HOUSTON — The White House COVID-19 Response Team says, “now is not the time to release all restrictions” and that the next few months are “pivotal” in the fight against the pandemic.
The comments were in response to a question about Texas Gov. Greg Abbott’s decision to lift most statewide COVID-19 restrictions including the mask mandate.
“I think we at the CDC have been very clear that now is not the time to release all restrictions,” Dr. Rochelle P. Walensky, director of the Centers for Disease Control, said in a briefing Wednesday morning. “The next month or two is really pivotal with how this pandemic goes as we scale up vaccinations, we really do need to decrease the amount of the virus that is circulating as we are trying to vaccinate all of the public.”
Abbott announced Tuesday he is lifting the statewide mask mandate and allowing all Texas businesses to reopen at full capacity beginning March 10.
Dr. Walensky also explained that Americans are still empowered to do what is necessary to protect their health and the community against the spread of the coronavirus.
“I will also note that every individual is empowered to do the right thing here regardless of what the states decide, for personal health, for public health, for the health of their loved ones, and communities,” she said. “I would still encourage individuals to wear a mask, to socially distance, to do the right thing to protect their own health.”
Jeffrey Zients, Counselor to the President, Coronavirus Response Coordinator said President Joe Biden is 100 percent behind Dr. Walensky and the CDC’s recommendations.
“We think that it is critically important that over the next period of time, we know it can save tens of thousands of lives if people do this,” he said. “We strongly encourage people to continue to wear masks. Mayors, governors and others, recognizing they have difficult decisions to make, to keep the course.”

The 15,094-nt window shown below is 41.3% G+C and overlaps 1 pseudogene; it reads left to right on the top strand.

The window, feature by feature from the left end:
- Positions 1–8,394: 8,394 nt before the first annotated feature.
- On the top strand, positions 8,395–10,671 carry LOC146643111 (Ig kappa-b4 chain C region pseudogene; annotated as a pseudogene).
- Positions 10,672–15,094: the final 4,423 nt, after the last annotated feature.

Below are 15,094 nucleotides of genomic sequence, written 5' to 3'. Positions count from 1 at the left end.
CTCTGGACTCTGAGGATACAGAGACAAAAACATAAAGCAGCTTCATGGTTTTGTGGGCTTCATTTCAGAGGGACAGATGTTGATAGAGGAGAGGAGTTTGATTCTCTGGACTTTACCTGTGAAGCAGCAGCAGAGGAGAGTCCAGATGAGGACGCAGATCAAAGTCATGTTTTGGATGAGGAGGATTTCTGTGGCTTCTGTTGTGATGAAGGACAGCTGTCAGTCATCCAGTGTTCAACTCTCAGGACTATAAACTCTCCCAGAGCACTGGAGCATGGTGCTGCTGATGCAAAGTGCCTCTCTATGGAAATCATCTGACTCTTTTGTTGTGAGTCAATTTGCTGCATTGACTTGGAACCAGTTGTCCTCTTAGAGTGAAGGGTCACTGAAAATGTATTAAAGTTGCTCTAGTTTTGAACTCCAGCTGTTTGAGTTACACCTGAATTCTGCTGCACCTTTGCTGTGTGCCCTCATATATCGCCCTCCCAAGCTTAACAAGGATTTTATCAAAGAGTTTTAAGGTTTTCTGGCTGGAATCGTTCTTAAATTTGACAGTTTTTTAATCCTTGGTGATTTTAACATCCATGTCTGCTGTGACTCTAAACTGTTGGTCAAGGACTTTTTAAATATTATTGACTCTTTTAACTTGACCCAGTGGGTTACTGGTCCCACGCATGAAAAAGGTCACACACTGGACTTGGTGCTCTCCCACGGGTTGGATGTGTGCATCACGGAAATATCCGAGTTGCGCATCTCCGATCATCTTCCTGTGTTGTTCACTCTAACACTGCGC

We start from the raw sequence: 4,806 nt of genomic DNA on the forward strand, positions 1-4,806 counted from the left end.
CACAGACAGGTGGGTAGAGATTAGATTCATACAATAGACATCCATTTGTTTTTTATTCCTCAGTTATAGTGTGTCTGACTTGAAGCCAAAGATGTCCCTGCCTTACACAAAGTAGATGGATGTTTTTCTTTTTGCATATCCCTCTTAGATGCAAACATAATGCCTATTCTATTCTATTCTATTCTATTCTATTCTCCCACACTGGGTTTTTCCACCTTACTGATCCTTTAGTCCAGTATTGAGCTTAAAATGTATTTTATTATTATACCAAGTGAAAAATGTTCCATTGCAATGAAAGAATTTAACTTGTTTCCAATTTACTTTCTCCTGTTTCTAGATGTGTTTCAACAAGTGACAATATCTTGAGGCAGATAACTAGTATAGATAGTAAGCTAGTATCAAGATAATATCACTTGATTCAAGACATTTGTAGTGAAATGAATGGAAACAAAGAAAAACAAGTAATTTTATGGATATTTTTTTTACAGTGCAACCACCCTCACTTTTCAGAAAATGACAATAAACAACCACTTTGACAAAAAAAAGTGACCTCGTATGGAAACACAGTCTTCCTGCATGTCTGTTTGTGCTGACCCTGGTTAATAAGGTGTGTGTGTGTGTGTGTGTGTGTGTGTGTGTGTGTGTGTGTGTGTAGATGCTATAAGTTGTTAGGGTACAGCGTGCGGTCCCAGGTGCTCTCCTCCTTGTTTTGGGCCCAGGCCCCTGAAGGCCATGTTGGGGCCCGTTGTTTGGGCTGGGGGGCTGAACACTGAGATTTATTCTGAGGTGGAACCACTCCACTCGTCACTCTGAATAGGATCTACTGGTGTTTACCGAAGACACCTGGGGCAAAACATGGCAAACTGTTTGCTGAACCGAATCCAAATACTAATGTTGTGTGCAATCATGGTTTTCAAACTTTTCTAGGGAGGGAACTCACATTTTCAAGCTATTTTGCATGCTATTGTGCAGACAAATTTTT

Texas is not the only state lifting COVID restrictions, and Zeints says the federal government is using its full extent of the areas it controls to help stop the spread.
“We hope other elected officials who have the authority in their domains will in fact listen, we are realistic enough to recognize that everybody is not going to pay attention to what we say but we think this is very important.”
Many Houston area leaders are critical of Abbott’s decision to lift most statewide COVID restrictions while others say it's long overdue.
Harris County Judge Lina Hidalgo said the decision puts Texans at risk of another surge.
“What I see here is a premature and misguided discussion putting our community at risk and it’s unnecessary because we’re headed where we need to go,” Hidalgo said.
She pointed out Harris County’s positivity rate is more than double the ideal level and 25 percent of ICU patients here have COVID.
Hidalgo even accused Abbott of playing politics and trying to distract from last week’s winter storm disaster with ERCOT.
Hidalgo and Houston Mayor Sylvester Turner sent a letter to Abbott urging him to keep the mask law to avoid sending mixed signals about the COVID threat.
Turner said he's "disgusted" by the governor's decision.
"You think just because the governor does this, it makes the virus go away? Turner said. "Every time we start moving in the right direction, the governor steps in and sets us back and makes all of our jobs harder. He minimizes the sacrifices of people and businesses. I just don't get it."
The strongest criticism came from former Democratic presidential candidate Beto O'Rourke.
He called the decision "a death warrant for Texas" and accused Abbott of "killing the people of Texas.”
On the other side of the aisle, Republican U.S. Rep. Dan Crenshaw retweeted Abbott with the caption "Happy Independence Day, Texas."
As a vocal opponent of restricting businesses, Montgomery County Judge Mark Keough praised Abbott's actions.
"And I have to say this: it’s been a long time coming,” Keough said in a video posted to his Facebook. “We can’t have a healthy community without a healthy economy."
The governor’s order allows county judges to limit capacity to no lower than 50 percent if COVID patients take up 15 percent or more of the hospital region’s beds for a week straight.